Publications and Resources
A Woman's Guide to Annuities. Retirement tends to be a bigger challenge for women: lower lifetime earnings equal lower retirement income. Women also live longer than men and must make income last for a longer period of time. Annuities may help women overcome retirement obstacles.
The Individual Annuity: A Resource In Your Retirement. This guide has been prepared to help retirees understand what an individual annuity contract is, what options are available, and how the right choice might enhance retirement security.
Individual Annuities: Purchasing Tips. An annuity is a long-term financial contract. You should enter into an the annuity arrangement only after a thorough review of your personal finances and retirement goals. To help you better understand what to consider before purchasing, review these tips.
An immediate annuity turns premiums into a series of income payments from an insurance company that begin within a year after you buy it. You decide how often (monthly, quarterly, or annually) and how long (over a set number of years or for as long as you live) you receive payouts. People usually buy this type of annuity with money from the sale of a home or business, life insurance benefits, or a savings account. Retirees also may use some of the money they have in a retirement plan—such as a 401(k) or IRA—to purchase an individual retirement annuity.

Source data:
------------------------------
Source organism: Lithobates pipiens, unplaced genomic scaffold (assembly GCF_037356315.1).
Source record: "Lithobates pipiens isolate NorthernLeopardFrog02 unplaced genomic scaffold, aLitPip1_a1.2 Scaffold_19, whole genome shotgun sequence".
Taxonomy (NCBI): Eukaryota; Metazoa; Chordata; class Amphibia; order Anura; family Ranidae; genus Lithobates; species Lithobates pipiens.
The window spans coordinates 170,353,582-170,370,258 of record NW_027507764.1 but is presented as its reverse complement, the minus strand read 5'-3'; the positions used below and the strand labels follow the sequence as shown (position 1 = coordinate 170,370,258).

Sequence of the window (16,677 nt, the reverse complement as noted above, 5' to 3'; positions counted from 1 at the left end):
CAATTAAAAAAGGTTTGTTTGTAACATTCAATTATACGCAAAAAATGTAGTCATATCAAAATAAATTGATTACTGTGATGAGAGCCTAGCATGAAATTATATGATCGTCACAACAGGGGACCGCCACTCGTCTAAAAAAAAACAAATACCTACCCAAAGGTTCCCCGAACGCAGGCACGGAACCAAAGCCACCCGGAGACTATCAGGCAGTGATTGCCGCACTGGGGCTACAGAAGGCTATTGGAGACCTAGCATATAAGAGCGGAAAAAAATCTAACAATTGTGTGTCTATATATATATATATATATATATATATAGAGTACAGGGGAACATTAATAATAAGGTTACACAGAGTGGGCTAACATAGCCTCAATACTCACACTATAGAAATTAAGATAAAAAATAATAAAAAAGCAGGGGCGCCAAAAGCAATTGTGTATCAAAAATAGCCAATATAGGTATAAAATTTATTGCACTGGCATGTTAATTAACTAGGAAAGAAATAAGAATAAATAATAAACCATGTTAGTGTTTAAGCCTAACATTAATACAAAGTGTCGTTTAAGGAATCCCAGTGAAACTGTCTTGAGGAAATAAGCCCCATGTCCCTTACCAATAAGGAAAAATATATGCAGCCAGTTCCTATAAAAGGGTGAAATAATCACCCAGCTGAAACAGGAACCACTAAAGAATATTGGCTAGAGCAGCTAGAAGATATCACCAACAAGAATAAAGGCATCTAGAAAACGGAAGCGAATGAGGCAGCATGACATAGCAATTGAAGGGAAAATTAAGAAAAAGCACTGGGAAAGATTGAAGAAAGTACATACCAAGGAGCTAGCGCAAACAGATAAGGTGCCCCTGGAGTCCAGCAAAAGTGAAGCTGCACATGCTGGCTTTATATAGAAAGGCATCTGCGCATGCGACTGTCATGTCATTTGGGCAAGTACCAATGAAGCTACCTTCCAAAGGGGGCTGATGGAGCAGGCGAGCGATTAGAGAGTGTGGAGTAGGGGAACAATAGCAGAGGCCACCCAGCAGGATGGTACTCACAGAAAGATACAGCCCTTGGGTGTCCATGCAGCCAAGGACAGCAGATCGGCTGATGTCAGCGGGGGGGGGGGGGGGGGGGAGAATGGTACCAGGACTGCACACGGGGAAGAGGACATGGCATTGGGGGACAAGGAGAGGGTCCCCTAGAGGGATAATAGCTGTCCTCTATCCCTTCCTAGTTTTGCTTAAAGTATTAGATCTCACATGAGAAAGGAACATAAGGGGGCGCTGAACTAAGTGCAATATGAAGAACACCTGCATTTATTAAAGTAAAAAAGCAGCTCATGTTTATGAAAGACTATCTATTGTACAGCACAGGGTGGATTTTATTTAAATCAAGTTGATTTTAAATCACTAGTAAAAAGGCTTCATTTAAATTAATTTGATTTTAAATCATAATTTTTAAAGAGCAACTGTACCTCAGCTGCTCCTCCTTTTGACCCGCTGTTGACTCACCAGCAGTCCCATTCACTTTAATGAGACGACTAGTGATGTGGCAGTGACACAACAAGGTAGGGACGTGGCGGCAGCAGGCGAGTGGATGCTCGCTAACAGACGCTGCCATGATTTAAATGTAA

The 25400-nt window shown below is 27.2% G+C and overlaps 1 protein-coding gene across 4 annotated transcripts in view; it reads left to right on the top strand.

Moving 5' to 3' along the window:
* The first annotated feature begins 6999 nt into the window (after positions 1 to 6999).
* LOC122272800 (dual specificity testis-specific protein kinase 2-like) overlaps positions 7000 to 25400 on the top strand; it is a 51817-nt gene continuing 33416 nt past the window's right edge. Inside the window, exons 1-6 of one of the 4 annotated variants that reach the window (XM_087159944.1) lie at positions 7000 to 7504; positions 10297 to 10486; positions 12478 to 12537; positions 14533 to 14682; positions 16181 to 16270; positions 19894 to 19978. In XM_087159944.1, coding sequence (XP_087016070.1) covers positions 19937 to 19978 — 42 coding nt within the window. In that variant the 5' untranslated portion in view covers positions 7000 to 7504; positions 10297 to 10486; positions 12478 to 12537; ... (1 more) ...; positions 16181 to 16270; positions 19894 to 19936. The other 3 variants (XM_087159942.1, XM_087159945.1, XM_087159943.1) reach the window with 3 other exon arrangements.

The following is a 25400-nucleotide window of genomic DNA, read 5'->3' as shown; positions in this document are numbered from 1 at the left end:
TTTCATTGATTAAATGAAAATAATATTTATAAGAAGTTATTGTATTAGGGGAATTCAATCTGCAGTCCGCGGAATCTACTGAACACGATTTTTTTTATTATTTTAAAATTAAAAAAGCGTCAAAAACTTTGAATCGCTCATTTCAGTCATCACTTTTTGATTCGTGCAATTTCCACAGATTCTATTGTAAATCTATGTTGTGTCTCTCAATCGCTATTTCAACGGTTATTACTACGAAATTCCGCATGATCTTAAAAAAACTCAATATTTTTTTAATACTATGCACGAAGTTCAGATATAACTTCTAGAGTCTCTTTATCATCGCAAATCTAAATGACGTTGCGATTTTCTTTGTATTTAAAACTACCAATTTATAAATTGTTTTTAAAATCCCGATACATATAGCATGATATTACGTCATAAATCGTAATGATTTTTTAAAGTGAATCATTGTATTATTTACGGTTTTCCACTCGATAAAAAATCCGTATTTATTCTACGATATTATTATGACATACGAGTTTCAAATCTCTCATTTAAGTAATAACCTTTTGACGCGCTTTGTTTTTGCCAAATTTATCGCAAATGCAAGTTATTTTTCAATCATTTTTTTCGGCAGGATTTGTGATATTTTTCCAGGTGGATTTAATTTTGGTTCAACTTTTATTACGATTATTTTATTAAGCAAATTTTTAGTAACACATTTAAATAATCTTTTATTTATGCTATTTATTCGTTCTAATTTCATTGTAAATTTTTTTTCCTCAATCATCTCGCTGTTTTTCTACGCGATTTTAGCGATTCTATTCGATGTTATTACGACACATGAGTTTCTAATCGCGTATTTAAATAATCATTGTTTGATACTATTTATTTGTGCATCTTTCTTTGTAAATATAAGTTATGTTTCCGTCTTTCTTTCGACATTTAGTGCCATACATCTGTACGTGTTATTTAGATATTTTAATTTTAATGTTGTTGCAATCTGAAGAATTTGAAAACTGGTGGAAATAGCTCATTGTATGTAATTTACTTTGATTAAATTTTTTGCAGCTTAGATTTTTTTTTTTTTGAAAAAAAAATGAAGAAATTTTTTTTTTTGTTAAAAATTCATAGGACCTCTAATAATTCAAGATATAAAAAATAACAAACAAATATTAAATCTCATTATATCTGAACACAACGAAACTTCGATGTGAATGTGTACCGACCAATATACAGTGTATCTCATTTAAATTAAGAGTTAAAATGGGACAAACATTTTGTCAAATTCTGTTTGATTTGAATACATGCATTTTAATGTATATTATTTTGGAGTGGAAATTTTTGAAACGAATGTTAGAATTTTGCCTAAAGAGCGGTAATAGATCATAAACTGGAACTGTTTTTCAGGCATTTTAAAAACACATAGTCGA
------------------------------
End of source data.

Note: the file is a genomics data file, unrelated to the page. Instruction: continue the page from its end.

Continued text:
A deferred annuity allows savings to grow tax-deferred until payouts begin. You can use a deferred annuity as a way to save for the future and for income after retirement. People who are years away from retirement—or are retired and have assets but don’t need income right away—might choose this type of annuity.
In a deferred annuity, the period of time before you begin receiving payouts is called the accumulation phase. There are different types of deferred annuities that let you decide how your money grows during this time (accumulation options). The different types are fixed, index, or variable annuities.
A fixed annuity earns interest at a rate that is guaranteed for a set period of time. This time period is defined in the contract and ranges from one to five years or even longer. After that period of time ends, a new rate may take effect or the old rate may be offered again. The contract guarantees a minimum accumulation rate. The new interest rate will never be less than the minimum rate.
- An index annuity is a type of fixed annuity and is sometimes called a fixed index annuity. With an index annuity, earnings accumulate at a rate based on a formula linked to the change in one or more published equity-based indexes. An example is Standard & Poor’s 500 Composite Stock Price Index, which tracks the performance of the 500 largest publicly traded securities. The index and the formula that determines how the index is used to calculate your rate can vary from annuity to annuity. An index annuity contract also may guarantee a minimum accumulation value.
- With a variable annuity, an insurance company puts your money in subaccounts that are invested in stocks and bonds. The type of funds you select depends on the level of risk you’re willing to take. For each investment available, the annuity prospectus—which is required by law to be given to potential buys—outlines the objectives, level of risk, and operative expenses. The prospectus also includes the investment’s financial statements. In some instances, variable annuities can present a higher risk than other forms of annuities. The risk primarily depends on the performance of the investment options you choose; some of your investment choices might result in a drop in your annuity’s account value. A financial services professional can help you determine your threshold for risk and help select the appropriate investments.